Medicare is the federal government’s health insurance program and is available to people on retirement or SSDI. If you are on SSDI, you will become Medicare eligible on the 30th month after your onset date, that is, the date that Social Security says you became totally disabled.

How Do I Get Medicaid?

Medicaid is the joint federal-state health insurance program that covers certain categories of people. One of those categories is “totally disabled” so that when your SSI claim is approved you will be Medicaid eligible.

Is Social Security Disability Benefits Taxable?

SSDI benefits may be taxable depending on your total family taxable income. For example, a person filing as an “individual” with a combined income between $25,000 and $34,000 would have to pay income taxes on 50 percent of the SSDI benefits. If the combined income is more than $34,000 then 85 percent of the SSDI benefit is taxable. You should consult with an experienced tax expert when your claim is approved to make certain that you plan for any tax liabilities.

What Does A Disability Lawyer Do For Me?

Your disability lawyer will offer guidance and assistance to you as you apply for Social Security Disability benefits. They provide expert advice on requirements and help claimants navigate the complex application and appeals process. They will also ensure that applications are complete and supported by relevant medical evidence, represent claimants during appeals, and hearings before administrative law judges, and advocate for claimants’ rights.

Additionally, your disability lawyer communicates with the Social Security Administration, organizes medical records, and may provide representation in federal court if necessary. Their goal is to increase the likelihood of a successful outcome and secure the benefits the claimants are entitled to.

How Much Does Social Security Disability Pay?

Our lawyers work on a contingency fee basis — that means no money upfront, no hourly fees. In most cases, our fee is limited to the lesser 25 percent of your back benefits up to a maximum of $5,300 in 2004. Our fees must be approved by Social Security, and we file our fee agreement with SSA in every case.

Will I Lose My Disability Benefits If I Get Married?

No, getting married does not automatically result in the loss of Social Security Disability benefits. Your spouse’s income and resources may be considered when determining if you are eligible as well as your benefit amount for SSI.

How Long Does An SSI Appeal Take?

On average, it can take several months to over a year for a decision to be reached. If further appeals are necessary, such as requesting a hearing before an administrative law judge, the process can take longer, often ranging from an additional six months to a year.

How To Increase Social Security Disability Payments

The amount of your Social Security Disability payments is determined by your average lifetime earnings and the amount of Social Security taxes you have paid. It is not possible to directly increase the payment amount. However, there are a few things you can to do indirectly affect your benefit amount:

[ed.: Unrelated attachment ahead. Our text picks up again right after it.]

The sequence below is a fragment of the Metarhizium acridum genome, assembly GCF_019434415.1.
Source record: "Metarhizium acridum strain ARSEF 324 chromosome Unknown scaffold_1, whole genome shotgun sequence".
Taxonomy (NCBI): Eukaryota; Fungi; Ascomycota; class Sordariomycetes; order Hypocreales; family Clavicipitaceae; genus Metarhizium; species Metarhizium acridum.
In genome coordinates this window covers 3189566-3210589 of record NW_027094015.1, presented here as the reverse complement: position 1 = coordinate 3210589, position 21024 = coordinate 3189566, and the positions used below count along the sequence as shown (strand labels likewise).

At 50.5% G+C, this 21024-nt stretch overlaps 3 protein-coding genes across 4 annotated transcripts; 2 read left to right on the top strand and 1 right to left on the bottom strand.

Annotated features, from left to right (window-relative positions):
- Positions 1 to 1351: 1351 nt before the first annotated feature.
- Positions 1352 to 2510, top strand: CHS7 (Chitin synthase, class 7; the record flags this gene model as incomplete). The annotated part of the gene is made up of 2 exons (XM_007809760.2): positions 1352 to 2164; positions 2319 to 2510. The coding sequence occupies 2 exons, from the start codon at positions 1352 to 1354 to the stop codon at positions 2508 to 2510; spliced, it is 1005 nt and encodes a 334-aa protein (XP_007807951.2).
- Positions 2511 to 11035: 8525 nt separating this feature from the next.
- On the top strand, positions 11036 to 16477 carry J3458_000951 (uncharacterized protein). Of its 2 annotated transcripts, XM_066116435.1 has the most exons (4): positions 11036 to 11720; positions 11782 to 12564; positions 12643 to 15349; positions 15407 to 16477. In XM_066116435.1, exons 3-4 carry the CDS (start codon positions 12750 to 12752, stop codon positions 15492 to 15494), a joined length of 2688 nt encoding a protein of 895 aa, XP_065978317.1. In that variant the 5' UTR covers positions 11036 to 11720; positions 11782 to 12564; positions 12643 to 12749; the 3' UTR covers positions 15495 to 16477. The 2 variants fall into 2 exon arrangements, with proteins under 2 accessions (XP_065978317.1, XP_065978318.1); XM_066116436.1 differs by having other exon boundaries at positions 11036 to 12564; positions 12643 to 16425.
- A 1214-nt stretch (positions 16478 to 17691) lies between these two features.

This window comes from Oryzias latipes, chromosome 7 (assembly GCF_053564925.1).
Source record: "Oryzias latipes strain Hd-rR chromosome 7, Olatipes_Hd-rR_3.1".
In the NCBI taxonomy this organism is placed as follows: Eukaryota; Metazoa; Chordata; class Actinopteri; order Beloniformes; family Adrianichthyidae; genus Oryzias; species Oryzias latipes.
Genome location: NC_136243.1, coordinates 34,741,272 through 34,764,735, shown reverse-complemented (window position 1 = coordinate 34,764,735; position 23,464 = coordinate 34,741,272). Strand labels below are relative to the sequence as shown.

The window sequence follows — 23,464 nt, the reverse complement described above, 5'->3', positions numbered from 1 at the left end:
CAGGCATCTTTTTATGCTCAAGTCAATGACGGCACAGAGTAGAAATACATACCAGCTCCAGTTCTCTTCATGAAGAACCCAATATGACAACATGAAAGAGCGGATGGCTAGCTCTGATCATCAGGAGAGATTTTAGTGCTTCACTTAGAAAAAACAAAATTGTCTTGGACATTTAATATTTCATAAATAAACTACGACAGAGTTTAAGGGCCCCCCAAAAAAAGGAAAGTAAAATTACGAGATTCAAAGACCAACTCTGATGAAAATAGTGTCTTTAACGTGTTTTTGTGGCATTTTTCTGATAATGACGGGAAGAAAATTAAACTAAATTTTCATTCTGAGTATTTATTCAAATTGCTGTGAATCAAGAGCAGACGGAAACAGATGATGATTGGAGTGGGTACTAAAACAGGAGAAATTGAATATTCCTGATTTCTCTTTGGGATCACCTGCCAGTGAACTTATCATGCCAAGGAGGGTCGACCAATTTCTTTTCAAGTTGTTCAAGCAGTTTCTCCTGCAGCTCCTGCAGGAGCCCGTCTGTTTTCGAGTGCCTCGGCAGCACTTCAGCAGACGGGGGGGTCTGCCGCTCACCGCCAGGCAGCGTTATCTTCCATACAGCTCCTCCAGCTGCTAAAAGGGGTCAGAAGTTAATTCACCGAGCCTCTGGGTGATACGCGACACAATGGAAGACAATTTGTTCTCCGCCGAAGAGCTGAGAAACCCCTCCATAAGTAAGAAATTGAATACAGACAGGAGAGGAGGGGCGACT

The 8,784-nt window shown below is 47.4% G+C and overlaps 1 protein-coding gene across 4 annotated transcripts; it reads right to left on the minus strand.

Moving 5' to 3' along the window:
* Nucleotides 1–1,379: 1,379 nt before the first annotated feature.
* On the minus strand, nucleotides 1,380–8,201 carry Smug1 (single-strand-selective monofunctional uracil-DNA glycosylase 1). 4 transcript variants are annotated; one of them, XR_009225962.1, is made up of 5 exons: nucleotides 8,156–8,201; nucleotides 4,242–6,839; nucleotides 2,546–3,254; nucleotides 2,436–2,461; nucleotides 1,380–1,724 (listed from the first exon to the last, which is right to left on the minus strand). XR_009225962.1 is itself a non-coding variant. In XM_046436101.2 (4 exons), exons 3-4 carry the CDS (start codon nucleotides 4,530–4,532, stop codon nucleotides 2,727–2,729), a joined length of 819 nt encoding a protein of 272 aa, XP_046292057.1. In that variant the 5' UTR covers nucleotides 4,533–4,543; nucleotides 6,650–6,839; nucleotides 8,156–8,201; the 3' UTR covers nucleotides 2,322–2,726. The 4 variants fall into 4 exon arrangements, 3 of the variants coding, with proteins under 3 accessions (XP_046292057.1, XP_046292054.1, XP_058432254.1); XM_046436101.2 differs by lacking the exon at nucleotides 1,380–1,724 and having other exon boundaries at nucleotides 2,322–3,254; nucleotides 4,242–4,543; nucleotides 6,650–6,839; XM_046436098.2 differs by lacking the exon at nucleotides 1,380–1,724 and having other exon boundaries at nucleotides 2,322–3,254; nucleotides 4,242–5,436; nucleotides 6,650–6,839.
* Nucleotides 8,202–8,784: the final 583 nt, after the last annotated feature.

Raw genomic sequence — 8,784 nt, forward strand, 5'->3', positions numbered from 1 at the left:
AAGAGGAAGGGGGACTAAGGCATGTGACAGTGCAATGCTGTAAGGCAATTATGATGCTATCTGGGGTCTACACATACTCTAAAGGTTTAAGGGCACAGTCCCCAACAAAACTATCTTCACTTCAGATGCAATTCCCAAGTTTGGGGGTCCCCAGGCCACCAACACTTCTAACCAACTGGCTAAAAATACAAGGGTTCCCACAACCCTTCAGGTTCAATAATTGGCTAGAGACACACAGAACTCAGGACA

1. Request an SSA review of your earnings record: Occasionally, errors or missing information in your earnings record can result in lower benefit amounts.
  2. Explore other benefit programs: Another way to cut costs is to explore government benefit programs that cover food, housing, or medical costs.

Why Would Social Security Disability Benefits Be Suspended?

Social Security Disability benefits can be suspended for various reasons. Here are a few common scenarios:

  1. Medical improvement: The SSA conducts periodic reviews, known as Continuing Disability Reviews (CDRs), to assess whether your disability still meets the Blue Book criteria.
  2. Returning to substantial gainful activity (SGA): If your earnings exceed the SGA limit set by the Social Security Administration, your benefits may be suspended. The SGA limit changes annually and is higher for individuals who are blind.
  3. Failure to cooperate: If you fail to provide the requested information or cooperate with the SSA during the application or review process, your benefits may be suspended.
  4. Crime: If you are convicted of a criminal offense and confined to a correctional institution for more than 30 continuous days, your SSDI benefits will be suspended. SSI benefits are typically suspended after 30 days of jail time.

Can You Work Part Time On Disability?

Yes, it is possible to work part-time while receiving Social Security Disability benefits. If you receive Social Security Disability Insurance (SSDI), you can participate in a trial work period during which you can work and earn income without jeopardizing your benefits. In 2023, any month in which your earnings exceed $940 (or $2,100 if you are blind) is considered a trial work period month.

After the trial work period, if your earnings are above the substantial gainful activity (SGA) limit, which is $1,310 per month (or $2,190 for blind individuals) in 2023, your benefits may be affected.

How Can I Get More Information?

Call, email, or write to us. There is no fee for an initial phone consultation — our office telephone number is 847-652-9114; our toll-free number is 888-529-0600. You can email us from this website.